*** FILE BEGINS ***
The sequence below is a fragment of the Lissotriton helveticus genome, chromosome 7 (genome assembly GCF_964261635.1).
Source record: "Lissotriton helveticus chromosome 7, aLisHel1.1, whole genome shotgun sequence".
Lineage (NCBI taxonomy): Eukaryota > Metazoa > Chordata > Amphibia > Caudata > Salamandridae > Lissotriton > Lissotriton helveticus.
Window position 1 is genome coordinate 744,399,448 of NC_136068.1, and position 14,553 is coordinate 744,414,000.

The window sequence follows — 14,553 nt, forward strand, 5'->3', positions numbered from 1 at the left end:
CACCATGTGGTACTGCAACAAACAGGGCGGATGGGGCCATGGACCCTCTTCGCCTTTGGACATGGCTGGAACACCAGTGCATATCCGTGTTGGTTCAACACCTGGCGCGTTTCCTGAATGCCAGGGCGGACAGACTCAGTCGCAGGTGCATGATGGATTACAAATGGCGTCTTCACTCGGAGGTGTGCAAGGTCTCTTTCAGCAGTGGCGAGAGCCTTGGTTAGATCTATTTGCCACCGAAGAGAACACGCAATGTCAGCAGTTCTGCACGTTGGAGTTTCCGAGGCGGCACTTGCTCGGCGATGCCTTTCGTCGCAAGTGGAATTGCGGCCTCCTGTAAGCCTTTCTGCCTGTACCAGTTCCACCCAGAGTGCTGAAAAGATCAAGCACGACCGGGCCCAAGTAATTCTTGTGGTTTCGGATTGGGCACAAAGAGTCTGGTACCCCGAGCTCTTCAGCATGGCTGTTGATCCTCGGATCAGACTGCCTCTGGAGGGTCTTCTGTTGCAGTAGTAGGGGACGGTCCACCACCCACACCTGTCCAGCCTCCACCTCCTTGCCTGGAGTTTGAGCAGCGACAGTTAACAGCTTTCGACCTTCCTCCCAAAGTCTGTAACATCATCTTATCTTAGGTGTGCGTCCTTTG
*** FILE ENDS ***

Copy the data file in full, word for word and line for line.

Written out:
The sequence below is a fragment of the Lissotriton helveticus genome, chromosome 7 (genome assembly GCF_964261635.1).
Source record: "Lissotriton helveticus chromosome 7, aLisHel1.1, whole genome shotgun sequence".
Lineage (NCBI taxonomy): Eukaryota > Metazoa > Chordata > Amphibia > Caudata > Salamandridae > Lissotriton > Lissotriton helveticus.
Window position 1 is genome coordinate 744,399,448 of NC_136068.1, and position 14,553 is coordinate 744,414,000.

The window sequence follows — 14,553 nt, forward strand, 5'->3', positions numbered from 1 at the left end:
CACCATGTGGTACTGCAACAAACAGGGCGGATGGGGCCATGGACCCTCTTCGCCTTTGGACATGGCTGGAACACCAGTGCATATCCGTGTTGGTTCAACACCTGGCGCGTTTCCTGAATGCCAGGGCGGACAGACTCAGTCGCAGGTGCATGATGGATTACAAATGGCGTCTTCACTCGGAGGTGTGCAAGGTCTCTTTCAGCAGTGGCGAGAGCCTTGGTTAGATCTATTTGCCACCGAAGAGAACACGCAATGTCAGCAGTTCTGCACGTTGGAGTTTCCGAGGCGGCACTTGCTCGGCGATGCCTTTCGTCGCAAGTGGAATTGCGGCCTCCTGTAAGCCTTTCTGCCTGTACCAGTTCCACCCAGAGTGCTGAAAAGATCAAGCACGACCGGGCCCAAGTAATTCTTGTGGTTTCGGATTGGGCACAAAGAGTCTGGTACCCCGAGCTCTTCAGCATGGCTGTTGATCCTCGGATCAGACTGCCTCTGGAGGGTCTTCTGTTGCAGTAGTAGGGGACGGTCCACCACCCACACCTGTCCAGCCTCCACCTCCTTGCCTGGAGTTTGAGCAGCGACAGTTAACAGCTTTCGACCTTCCTCCCAAAGTCTGTAACATCATCTTATCTTAGGTGTGCGTCCTTTG